Abstract: Monogenic diseases are ideal candidates for treatment by the emerging advanced therapies, which are capable of correcting alterations in protein expression that result from genetic mutation. In hemophilia A and B such alterations affect the activity of coagulation factors VIII and IX, respectively, and are responsible for the development of the disease. Advanced therapies may involve the replacement of a deficient gene by a healthy gene so that it generates a certain functional, structural or transport protein (gene therapy); the incorporation of a full array of healthy genes and proteins through perfusion or transplantation of healthy cells (cell therapy); or tissue transplantation and formation of healthy organs (tissue engineering). For their part, induced pluripotent stem cells have recently been shown to also play a significant role in the fields of cell therapy and tissue engineering. Hemophilia is optimally suited for advanced therapies owing to the fact that, as a monogenic condition, it does not require very high expression levels of a coagulation factor to reach moderate disease status. As a result, significant progress has been possible with respect to these kinds of strategies, especially in the fields of gene therapy (by using viral and non-viral vectors) and cell therapy (by means of several types of target cells). Thus, although still considered a rare disorder, hemophilia is now recognized as a condition amenable to gene therapy, which can be administered in the form of lentiviral and adeno-associated vectors applied to adult stem cells, autologous fibroblasts, platelets and hematopoietic stem cells; by means of non-viral vectors; or through the repair of mutations by chimeric oligonucleotides. In hemophilia, cell therapy approaches have been based mainly on transplantation of healthy cells (adult stem cells or induced pluripotent cell-derived progenitor cells) in order to restore alterations in coagulation factor expression.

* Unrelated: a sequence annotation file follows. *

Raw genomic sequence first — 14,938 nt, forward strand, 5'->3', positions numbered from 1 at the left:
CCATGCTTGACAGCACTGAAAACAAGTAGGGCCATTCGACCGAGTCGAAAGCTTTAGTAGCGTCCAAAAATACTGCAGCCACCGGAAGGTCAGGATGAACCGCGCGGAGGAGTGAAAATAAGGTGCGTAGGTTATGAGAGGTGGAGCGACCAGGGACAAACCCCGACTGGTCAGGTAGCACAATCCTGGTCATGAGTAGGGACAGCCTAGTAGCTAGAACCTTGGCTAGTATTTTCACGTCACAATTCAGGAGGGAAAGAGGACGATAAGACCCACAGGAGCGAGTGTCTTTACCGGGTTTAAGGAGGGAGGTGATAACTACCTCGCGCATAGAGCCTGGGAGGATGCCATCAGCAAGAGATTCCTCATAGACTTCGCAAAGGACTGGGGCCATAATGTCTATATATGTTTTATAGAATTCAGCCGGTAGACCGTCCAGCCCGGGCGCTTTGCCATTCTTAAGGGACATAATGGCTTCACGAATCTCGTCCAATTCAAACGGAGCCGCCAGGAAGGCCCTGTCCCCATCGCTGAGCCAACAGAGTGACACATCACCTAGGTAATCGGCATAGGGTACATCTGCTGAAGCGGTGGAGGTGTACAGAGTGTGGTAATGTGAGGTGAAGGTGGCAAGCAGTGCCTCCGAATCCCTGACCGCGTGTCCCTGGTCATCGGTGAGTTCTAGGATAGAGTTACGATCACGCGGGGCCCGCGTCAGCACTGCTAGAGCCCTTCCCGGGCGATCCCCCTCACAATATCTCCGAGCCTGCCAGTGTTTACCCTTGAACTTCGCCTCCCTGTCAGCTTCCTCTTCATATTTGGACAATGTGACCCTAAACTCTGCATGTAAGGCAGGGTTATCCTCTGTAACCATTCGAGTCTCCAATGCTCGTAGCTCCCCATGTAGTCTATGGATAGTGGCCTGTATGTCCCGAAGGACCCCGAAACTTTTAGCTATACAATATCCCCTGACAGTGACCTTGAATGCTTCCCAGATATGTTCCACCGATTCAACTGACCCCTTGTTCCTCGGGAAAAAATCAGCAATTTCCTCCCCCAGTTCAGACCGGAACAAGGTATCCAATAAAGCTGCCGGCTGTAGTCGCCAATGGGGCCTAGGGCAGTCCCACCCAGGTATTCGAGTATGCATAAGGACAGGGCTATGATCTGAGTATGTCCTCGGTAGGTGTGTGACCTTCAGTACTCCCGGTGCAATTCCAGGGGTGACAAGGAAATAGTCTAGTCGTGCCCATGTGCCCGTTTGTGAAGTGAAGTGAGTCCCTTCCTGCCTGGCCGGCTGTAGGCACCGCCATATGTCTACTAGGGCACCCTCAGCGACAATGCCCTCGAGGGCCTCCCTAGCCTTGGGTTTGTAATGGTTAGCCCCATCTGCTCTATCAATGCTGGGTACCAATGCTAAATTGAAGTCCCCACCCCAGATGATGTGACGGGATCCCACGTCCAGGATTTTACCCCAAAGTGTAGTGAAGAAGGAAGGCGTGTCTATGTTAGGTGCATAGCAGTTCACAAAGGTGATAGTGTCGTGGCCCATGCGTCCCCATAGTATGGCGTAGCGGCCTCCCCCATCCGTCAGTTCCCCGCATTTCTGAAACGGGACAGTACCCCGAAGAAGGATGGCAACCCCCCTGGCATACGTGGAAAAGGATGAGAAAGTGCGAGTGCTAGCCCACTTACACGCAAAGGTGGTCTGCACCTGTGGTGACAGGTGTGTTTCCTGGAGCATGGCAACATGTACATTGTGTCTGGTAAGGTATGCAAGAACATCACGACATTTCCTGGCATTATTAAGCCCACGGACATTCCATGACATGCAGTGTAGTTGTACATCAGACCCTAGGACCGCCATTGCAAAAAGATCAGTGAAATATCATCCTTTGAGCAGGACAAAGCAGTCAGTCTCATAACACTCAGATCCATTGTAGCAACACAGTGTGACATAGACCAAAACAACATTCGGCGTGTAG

Collaborative software for traditional and translational research
Berman Ari E,Barnett William K,Mooney Sean D
Human Genomics , 2012, DOI: 10.1186/1479-7364-6-21
Abstract: Biomedical research has entered a period of renewed vigor with the introduction and rapid development of genomic technologies and next-generation sequencing methods. This research paradigm produces extremely large datasets that are both difficult to store and challenging to mine for relevant data. Additionally, the thorough exploration of such datasets requires more resources, personnel, and multidisciplinary expertise to properly analyze and interpret the data. As a result, modern biomedical research practices are increasingly designed to include multi-laboratory collaborations that effectively distribute the scientific workload and expand the pool of expertise within a project. The scope of biomedical research is further complicated by increased efforts in translational research, which mandates the translation of basic laboratory research results into the human medical application space, adding to the complexity of potential collaborations. This increase in multidisciplinary, multi-laboratory, and biomedical translational research identifies a specific need for formalized collaboration practices and software applications that support such efforts. Here, we describe formal technological requirements for such efforts and we review several software solutions that can effectively improve the organization, communication, and formalization of collaborations in biomedical research today.
Page 1 /100
Display every page Item

Copyright © 2008-2017 Open Access Library. All rights reserved.